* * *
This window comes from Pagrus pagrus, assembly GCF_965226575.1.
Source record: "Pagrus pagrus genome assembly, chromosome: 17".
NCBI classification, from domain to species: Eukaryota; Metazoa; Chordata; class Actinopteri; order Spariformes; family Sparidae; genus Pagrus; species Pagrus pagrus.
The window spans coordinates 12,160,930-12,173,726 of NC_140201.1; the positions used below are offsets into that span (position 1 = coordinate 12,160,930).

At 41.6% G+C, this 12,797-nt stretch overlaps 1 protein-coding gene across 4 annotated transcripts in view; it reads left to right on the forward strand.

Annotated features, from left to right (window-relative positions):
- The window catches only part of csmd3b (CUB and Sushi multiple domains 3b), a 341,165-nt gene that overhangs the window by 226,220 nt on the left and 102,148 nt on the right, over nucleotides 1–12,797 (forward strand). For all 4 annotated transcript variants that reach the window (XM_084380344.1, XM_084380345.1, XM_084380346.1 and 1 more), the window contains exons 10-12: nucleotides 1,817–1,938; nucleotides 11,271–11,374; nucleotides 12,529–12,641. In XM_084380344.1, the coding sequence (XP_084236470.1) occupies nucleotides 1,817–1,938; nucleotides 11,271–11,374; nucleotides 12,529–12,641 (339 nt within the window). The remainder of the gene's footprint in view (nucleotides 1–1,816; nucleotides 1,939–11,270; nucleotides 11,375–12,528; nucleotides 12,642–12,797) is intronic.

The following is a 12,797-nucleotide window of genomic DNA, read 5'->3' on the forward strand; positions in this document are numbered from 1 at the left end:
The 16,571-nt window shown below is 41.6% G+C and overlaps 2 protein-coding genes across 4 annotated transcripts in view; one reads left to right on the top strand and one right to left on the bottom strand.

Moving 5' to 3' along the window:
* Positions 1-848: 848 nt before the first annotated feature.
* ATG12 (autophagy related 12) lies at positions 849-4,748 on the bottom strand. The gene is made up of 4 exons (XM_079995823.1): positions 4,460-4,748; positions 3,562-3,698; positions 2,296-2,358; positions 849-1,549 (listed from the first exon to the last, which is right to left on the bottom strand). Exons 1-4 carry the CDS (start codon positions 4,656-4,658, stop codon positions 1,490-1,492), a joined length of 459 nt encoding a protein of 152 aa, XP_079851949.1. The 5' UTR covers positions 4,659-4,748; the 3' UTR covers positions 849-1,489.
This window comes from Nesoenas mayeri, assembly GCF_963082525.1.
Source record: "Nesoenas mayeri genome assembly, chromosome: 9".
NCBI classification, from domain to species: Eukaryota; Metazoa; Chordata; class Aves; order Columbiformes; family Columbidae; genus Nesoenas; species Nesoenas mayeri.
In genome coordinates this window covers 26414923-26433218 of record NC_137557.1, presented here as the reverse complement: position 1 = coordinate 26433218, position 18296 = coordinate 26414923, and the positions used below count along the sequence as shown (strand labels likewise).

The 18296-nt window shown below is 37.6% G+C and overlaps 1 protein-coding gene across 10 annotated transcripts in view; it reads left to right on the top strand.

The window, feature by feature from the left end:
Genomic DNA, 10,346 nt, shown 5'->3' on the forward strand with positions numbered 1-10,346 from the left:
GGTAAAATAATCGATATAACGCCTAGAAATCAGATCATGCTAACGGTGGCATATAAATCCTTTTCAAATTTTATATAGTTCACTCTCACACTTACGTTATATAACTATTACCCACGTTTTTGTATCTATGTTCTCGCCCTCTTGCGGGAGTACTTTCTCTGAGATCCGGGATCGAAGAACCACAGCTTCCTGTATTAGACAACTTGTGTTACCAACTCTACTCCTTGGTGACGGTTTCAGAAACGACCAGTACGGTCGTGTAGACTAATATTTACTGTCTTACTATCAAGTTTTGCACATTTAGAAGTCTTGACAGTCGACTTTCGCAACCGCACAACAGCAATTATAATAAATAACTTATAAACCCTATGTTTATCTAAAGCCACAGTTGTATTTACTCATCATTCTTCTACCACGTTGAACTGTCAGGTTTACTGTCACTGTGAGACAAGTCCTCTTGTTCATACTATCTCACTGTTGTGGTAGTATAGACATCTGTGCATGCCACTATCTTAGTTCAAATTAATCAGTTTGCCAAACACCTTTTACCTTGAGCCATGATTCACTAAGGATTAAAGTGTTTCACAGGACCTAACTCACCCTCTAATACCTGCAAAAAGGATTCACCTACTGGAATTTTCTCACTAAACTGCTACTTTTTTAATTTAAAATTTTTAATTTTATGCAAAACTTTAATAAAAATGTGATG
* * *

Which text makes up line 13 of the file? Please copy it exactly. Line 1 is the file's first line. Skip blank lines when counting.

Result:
This window comes from Nesoenas mayeri, assembly GCF_963082525.1.